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days on the market

 
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john p
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PostPosted: Mon Feb 27, 2006 5:01 pm GMT    Post subject: days on the market Reply with quote

I think when sellers determine their price they do so by looking at what the other houses are selling for in their community. They look at the array of houses which is already ordered by the price and say "Hey, this is where our house fits in right between these two” This is essentially market price positioning. It wouldn't make much sense for them to price their home lower than several other homes of lesser value right? Would you sign on with a realtor that advised you to do so?

I think that the days on the market will have a very big impact this selling season because when a house first goes on the market, the sellers are more gung-ho and hopeful about finding a buyer and are comfortable that their price is within the context of others that are for sale. These sellers are waiting for buyers who are willing to pay the sticker price. Because there are many carryover homes from the prior season, you get a handful of sellers that are tired of the waiting game and price their homes lower than the market price position. When the buyers start to see things out of order like this, they become more patient and more inclined to give lower offer on other homes based on the observations of homes that dropped their prices significantly over time. Once a buyer realizes that time is on their side, again, they become more selective and patient.

So, again, the seller's cycle begins with gung-ho and ends with fatigue. The shorter the days on the market average is the more gung-ho the sellers are and overall market is and the graduated array of house prices keeps climbing the staircase. The longer the houses stay on the market the more the seller's psyche turns to fatigue and it only takes a few homes to sell lower than the range before all the home prices need to backslide. (Not to mention the MAJOR contributing factor of rising interest)

The irrationality that led to the price increases (beyond what was attributable to lower interest) will become clearer and reality will start to set in (like a hangover to some). Even if things backslide to where the fundamentals support them they would drop over 30 percent in Boston. See the CNN Money article:

http://money.cnn.com/2005/08/18/real_estate/buying_selling/overvalued_housing_markets/index.htm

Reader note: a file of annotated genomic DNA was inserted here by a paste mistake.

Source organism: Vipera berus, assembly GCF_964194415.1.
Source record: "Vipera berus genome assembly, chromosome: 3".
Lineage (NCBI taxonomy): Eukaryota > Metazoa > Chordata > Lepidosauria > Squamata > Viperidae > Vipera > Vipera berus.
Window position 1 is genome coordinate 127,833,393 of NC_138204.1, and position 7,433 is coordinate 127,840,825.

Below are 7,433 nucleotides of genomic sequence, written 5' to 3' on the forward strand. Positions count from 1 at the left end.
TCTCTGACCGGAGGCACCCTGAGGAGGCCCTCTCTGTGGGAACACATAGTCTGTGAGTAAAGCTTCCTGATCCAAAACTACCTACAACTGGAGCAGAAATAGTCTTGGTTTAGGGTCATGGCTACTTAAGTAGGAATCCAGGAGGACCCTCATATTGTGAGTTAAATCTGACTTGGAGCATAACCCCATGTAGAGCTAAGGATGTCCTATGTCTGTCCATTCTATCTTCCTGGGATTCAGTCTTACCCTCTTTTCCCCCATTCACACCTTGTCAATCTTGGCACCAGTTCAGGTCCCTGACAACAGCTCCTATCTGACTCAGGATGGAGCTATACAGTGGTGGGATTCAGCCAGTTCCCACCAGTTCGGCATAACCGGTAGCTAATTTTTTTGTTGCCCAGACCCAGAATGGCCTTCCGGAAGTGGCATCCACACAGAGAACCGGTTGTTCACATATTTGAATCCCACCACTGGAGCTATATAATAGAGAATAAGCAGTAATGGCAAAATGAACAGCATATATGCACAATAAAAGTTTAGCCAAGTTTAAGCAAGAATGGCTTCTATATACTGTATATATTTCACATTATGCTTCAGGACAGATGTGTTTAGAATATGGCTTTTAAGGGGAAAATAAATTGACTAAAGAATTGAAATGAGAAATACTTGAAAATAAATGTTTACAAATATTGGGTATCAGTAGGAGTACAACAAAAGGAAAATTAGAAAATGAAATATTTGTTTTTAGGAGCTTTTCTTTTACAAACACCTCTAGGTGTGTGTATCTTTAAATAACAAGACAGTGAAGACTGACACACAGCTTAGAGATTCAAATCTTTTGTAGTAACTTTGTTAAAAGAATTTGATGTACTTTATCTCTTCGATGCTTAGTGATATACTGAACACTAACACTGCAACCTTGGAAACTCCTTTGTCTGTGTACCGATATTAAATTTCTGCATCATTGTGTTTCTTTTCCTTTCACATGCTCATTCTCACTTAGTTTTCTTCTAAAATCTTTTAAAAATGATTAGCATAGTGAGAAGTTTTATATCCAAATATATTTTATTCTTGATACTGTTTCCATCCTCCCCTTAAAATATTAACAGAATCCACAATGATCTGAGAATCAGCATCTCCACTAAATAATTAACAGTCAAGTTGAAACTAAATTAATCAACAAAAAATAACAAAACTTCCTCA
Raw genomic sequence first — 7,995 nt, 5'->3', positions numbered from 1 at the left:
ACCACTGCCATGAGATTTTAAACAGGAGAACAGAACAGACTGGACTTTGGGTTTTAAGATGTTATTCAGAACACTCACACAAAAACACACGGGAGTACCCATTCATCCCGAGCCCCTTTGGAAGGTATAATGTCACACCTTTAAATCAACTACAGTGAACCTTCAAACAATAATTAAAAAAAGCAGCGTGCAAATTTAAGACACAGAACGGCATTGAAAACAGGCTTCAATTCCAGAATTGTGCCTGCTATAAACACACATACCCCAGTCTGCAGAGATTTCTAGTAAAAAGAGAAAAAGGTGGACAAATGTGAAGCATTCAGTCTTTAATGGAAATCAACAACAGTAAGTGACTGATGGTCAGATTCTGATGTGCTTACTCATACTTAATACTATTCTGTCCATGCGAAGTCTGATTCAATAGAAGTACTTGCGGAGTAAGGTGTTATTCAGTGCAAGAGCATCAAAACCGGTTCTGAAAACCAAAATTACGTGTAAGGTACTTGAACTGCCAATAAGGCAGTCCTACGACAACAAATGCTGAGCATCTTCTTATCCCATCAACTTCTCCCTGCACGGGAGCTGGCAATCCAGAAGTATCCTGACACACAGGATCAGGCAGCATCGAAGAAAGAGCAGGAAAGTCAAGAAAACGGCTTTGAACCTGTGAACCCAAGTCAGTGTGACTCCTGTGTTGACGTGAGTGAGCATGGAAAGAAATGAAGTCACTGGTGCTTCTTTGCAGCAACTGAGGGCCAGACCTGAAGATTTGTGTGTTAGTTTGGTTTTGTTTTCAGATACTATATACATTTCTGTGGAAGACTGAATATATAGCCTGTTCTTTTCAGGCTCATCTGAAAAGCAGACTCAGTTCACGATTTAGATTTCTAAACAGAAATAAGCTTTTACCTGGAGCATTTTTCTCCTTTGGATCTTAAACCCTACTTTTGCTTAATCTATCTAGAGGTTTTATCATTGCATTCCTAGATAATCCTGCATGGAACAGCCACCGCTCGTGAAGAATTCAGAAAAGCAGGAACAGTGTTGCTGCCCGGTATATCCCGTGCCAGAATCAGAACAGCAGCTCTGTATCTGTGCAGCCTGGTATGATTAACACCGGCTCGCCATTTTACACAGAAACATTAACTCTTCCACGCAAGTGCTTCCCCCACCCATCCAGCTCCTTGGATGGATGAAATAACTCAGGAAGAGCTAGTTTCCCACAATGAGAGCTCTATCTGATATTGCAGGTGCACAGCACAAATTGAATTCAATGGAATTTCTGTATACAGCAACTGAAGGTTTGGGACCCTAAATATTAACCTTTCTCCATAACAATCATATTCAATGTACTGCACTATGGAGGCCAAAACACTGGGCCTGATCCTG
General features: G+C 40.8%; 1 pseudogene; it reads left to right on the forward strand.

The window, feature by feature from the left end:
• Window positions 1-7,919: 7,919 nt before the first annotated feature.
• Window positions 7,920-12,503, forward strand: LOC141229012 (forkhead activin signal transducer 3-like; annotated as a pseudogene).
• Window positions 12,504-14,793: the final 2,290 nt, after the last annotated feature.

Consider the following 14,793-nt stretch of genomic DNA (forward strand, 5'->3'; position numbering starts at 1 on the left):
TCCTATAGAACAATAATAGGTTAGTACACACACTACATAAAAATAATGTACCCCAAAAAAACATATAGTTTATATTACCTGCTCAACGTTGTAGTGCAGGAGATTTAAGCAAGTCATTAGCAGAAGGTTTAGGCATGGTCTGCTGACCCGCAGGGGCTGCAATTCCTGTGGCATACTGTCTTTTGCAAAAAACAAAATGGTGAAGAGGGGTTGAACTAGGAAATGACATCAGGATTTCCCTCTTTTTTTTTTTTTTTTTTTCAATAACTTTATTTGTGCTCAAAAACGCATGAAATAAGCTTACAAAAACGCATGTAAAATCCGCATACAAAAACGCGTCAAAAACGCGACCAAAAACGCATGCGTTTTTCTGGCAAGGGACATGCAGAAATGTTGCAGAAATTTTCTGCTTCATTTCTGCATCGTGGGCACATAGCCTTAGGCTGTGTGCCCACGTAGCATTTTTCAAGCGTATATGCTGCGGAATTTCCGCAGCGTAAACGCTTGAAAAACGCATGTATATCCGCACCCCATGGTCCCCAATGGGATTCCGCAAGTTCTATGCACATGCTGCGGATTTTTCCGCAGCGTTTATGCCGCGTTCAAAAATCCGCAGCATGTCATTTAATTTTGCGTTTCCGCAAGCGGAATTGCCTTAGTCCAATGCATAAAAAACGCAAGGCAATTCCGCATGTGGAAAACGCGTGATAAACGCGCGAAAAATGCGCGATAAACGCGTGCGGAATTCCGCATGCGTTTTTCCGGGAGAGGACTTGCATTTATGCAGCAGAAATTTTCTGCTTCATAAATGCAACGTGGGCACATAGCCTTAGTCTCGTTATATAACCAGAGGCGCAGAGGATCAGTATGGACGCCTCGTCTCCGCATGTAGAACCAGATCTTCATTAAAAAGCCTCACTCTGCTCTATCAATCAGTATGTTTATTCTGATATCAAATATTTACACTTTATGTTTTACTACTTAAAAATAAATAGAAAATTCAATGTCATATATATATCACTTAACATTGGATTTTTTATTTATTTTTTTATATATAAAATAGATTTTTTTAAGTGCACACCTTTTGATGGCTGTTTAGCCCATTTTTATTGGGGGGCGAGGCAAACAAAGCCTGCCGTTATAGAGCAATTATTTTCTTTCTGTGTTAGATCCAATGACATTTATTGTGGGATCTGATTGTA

This article which identifies Boston as being overvalued by 31 percent was written in August 23rd of 2005. This figure does not take into account the discount for the value deduction associated to the steep rise in interest since that date. Sellers gained value from lowering interest rates but are reluctant to realize that their home value depreciates when interest rates rise. It's hard to feel bad for a seller that is trying to squeeze an additional 30 percent plus from someone else.

Further, with the baby boomers retiring, the decision that most face is how much more money can I save if I work for another year or two. If I live in Massachusetts and my house goes up another 10 percent plus, even if I don't save, I'm making money. Well what if the equation worked differently and if I waited a year I'd lose 20 percent of my house value (which is a big part of my nest egg)? All the money that I saved and the traffic that I sat in all year will get washed away. Further, if Boston sinks further than other areas that I want to retire to, my buying power decreases and time is not on my side. It is better to cash out. Feel bad? This like what buyers needed to consider in the past few years. No matter how much money I can reasonably save in the next year, it is not going to cover the price increase of these houses going up. Now the buyer thinks about how much money they can save PLUS the price decrease and time is really on their side. The only reason why they are in the game at all is fear of interest rising. If sellers don't discount their prices in a graduated manner to follow the increases of interest rates and sit it out, the crash is going to be ugly for them and they will watch the spiral go down.
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